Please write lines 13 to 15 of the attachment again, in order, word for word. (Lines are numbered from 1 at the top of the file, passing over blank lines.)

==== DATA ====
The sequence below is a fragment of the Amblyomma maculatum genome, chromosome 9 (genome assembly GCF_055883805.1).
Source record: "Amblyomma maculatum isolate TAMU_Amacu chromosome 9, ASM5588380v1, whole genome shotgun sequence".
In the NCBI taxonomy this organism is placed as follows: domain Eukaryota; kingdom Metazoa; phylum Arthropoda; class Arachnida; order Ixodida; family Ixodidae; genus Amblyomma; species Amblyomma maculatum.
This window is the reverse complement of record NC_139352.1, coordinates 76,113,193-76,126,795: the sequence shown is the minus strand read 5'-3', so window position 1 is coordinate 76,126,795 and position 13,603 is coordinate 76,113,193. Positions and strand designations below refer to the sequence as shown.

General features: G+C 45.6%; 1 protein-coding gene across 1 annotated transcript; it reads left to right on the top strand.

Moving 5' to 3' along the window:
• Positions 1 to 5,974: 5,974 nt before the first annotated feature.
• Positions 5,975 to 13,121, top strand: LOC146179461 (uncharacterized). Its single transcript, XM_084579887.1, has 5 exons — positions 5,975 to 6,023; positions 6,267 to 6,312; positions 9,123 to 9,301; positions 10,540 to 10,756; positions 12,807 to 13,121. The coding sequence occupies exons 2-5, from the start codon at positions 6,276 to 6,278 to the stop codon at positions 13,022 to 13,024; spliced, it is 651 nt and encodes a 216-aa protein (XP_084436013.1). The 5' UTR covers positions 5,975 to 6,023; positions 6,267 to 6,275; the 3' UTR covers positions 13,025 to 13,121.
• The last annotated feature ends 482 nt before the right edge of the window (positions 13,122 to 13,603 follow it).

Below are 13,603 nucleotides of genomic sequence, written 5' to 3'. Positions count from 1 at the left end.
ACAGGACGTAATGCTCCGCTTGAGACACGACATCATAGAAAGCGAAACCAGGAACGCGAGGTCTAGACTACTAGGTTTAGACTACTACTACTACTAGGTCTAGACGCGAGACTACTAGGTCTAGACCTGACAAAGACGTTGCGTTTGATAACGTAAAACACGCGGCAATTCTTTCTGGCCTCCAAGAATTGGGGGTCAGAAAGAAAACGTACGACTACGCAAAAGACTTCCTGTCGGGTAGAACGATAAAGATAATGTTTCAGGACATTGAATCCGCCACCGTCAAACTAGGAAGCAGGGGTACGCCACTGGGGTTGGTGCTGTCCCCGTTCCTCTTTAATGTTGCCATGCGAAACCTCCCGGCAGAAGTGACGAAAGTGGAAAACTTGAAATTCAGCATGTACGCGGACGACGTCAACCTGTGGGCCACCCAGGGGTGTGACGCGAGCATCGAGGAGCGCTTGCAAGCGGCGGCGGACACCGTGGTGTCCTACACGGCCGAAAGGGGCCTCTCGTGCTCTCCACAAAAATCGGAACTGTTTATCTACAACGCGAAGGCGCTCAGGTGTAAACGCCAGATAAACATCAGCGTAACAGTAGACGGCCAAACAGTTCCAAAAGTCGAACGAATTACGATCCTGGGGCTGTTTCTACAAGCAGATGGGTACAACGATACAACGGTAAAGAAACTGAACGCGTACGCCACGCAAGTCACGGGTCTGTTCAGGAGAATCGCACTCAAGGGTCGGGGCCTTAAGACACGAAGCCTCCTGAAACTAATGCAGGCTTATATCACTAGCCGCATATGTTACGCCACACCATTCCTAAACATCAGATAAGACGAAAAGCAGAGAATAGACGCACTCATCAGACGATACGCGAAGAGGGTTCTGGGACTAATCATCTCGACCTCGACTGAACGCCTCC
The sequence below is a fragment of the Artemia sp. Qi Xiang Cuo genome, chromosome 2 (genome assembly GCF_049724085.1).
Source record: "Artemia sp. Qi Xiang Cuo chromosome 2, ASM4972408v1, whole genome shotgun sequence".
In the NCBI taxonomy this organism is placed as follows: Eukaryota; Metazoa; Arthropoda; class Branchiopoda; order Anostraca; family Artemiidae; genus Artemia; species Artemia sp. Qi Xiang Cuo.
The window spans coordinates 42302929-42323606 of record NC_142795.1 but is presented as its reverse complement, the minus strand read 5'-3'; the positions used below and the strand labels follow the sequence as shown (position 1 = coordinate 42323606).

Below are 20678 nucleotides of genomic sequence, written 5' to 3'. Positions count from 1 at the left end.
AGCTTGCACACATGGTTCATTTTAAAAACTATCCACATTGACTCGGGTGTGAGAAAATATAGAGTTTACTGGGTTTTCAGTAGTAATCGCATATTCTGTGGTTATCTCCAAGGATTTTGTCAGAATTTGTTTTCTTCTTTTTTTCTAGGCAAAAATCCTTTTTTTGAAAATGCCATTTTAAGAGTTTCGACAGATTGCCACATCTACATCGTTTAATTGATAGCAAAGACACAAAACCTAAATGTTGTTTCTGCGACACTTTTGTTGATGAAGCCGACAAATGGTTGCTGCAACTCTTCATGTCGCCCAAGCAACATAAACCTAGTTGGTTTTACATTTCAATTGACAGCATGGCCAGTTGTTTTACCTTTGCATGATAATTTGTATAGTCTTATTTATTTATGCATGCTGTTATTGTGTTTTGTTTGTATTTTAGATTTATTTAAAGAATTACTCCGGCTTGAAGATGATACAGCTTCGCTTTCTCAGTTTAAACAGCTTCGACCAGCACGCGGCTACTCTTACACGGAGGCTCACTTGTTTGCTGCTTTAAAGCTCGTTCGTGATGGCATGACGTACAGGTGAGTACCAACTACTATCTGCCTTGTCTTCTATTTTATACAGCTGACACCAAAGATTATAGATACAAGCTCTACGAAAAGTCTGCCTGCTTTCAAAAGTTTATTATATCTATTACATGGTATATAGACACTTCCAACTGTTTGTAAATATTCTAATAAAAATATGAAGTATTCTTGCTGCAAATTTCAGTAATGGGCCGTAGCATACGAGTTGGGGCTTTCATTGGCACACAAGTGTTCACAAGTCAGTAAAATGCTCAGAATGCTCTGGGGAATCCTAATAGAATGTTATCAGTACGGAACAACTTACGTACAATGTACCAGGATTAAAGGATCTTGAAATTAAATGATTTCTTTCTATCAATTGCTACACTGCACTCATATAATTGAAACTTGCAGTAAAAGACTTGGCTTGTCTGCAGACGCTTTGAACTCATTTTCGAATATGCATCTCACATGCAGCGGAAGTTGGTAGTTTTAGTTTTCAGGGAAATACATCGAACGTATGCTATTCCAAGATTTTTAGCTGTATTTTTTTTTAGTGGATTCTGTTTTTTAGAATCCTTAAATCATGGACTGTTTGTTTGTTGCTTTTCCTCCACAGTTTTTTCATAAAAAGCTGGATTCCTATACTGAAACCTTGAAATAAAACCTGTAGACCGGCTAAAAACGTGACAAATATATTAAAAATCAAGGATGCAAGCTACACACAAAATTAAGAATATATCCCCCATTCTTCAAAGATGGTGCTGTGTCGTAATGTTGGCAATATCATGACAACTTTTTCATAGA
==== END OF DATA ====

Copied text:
Source record: "Artemia sp. Qi Xiang Cuo chromosome 2, ASM4972408v1, whole genome shotgun sequence".
In the NCBI taxonomy this organism is placed as follows: Eukaryota; Metazoa; Arthropoda; class Branchiopoda; order Anostraca; family Artemiidae; genus Artemia; species Artemia sp. Qi Xiang Cuo.
The window spans coordinates 42302929-42323606 of record NC_142795.1 but is presented as its reverse complement, the minus strand read 5'-3'; the positions used below and the strand labels follow the sequence as shown (position 1 = coordinate 42323606).